College is so expensive that even the affluent can be considered needy.
Oct. 1 is opening day for financial aid season, but the Free Application for Federal Student Aid — the dreaded FAFSA that families were able to start filing on Thursday — is by no means the last aid form that many of them will fill out. If they want a discount on their favored schools’ list prices, which approach $80,000 annually at some private colleges, those forms will help financial aid administrators determine just how needy any given family is.
All that data entry can pay off, because lots of people can qualify for financial aid that is based solely on need. In fact, over a four-year span, families with annual household income of $200,000 can get a third or more of the cost knocked off an education with a $300,000 list price.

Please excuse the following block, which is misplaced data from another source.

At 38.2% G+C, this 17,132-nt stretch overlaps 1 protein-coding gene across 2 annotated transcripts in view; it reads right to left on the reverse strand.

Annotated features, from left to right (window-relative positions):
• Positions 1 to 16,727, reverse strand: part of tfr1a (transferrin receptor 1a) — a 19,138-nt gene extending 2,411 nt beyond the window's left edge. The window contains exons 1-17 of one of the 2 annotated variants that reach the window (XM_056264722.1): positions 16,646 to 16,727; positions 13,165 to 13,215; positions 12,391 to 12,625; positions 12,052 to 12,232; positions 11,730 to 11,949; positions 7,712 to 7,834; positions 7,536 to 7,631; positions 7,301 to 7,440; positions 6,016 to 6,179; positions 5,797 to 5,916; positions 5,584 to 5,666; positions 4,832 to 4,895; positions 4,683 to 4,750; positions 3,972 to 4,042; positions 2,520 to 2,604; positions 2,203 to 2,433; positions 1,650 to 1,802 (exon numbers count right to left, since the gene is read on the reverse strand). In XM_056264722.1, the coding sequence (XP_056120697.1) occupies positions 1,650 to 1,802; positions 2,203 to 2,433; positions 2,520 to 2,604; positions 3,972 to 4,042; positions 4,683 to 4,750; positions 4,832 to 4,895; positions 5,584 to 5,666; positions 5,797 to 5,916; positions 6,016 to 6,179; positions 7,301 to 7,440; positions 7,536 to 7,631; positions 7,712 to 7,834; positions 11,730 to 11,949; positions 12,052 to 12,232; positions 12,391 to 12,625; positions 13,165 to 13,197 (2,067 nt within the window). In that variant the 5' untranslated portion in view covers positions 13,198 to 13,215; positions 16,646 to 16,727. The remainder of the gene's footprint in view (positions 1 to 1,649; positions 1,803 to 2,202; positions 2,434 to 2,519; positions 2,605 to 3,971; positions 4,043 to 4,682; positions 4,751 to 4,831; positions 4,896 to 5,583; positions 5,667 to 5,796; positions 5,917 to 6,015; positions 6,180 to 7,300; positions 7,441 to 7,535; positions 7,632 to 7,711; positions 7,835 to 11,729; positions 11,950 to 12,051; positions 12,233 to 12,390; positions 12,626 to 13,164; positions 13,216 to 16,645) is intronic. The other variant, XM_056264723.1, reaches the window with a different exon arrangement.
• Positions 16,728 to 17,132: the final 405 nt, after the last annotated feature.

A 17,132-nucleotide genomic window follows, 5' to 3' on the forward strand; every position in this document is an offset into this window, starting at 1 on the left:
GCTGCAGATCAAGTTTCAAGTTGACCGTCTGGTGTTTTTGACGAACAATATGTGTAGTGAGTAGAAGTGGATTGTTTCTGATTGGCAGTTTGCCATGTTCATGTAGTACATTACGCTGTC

But that doesn’t satisfy everyone. Even if you have to pay a mere $40,000 per year — about what a $200,000-earning family could owe at Northwestern, Rice and Vanderbilt, according to the net price calculators on their financial aid websites — that can be a tough check to write. At the same time, outside observers often wonder why a $200,000 family is being subsidized instead of one making $20,000.
A fresh set of families encounters the undergraduate financial aid system for the first time each year, and only a small minority end up understanding exactly what is happening to them. Much of the confusion rests with the fact that there are different kinds of families, different kinds of aid